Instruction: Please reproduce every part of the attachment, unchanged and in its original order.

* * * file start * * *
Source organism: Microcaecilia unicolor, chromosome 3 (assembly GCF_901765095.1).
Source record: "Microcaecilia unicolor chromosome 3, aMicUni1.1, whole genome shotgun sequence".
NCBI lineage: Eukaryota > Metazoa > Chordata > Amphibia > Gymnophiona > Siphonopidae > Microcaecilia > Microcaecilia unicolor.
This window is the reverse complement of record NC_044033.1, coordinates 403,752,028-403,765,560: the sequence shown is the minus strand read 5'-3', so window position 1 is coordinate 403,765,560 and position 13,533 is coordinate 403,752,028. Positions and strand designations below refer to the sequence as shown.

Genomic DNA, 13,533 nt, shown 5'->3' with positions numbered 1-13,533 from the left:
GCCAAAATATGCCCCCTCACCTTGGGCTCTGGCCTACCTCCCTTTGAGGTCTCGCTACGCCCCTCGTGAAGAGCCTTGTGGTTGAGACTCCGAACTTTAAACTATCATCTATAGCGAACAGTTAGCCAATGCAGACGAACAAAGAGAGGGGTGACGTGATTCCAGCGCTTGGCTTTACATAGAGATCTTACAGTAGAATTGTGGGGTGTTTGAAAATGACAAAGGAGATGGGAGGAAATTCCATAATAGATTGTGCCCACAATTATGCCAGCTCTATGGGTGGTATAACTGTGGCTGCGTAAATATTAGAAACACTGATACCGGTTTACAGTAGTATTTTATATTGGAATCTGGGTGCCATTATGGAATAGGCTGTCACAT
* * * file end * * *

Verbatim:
Source organism: Microcaecilia unicolor, chromosome 3 (assembly GCF_901765095.1).
Source record: "Microcaecilia unicolor chromosome 3, aMicUni1.1, whole genome shotgun sequence".
NCBI lineage: Eukaryota > Metazoa > Chordata > Amphibia > Gymnophiona > Siphonopidae > Microcaecilia > Microcaecilia unicolor.
This window is the reverse complement of record NC_044033.1, coordinates 403,752,028-403,765,560: the sequence shown is the minus strand read 5'-3', so window position 1 is coordinate 403,765,560 and position 13,533 is coordinate 403,752,028. Positions and strand designations below refer to the sequence as shown.

Genomic DNA, 13,533 nt, shown 5'->3' with positions numbered 1-13,533 from the left:
GCCAAAATATGCCCCCTCACCTTGGGCTCTGGCCTACCTCCCTTTGAGGTCTCGCTACGCCCCTCGTGAAGAGCCTTGTGGTTGAGACTCCGAACTTTAAACTATCATCTATAGCGAACAGTTAGCCAATGCAGACGAACAAAGAGAGGGGTGACGTGATTCCAGCGCTTGGCTTTACATAGAGATCTTACAGTAGAATTGTGGGGTGTTTGAAAATGACAAAGGAGATGGGAGGAAATTCCATAATAGATTGTGCCCACAATTATGCCAGCTCTATGGGTGGTATAACTGTGGCTGCGTAAATATTAGAAACACTGATACCGGTTTACAGTAGTATTTTATATTGGAATCTGGGTGCCATTATGGAATAGGCTGTCACAT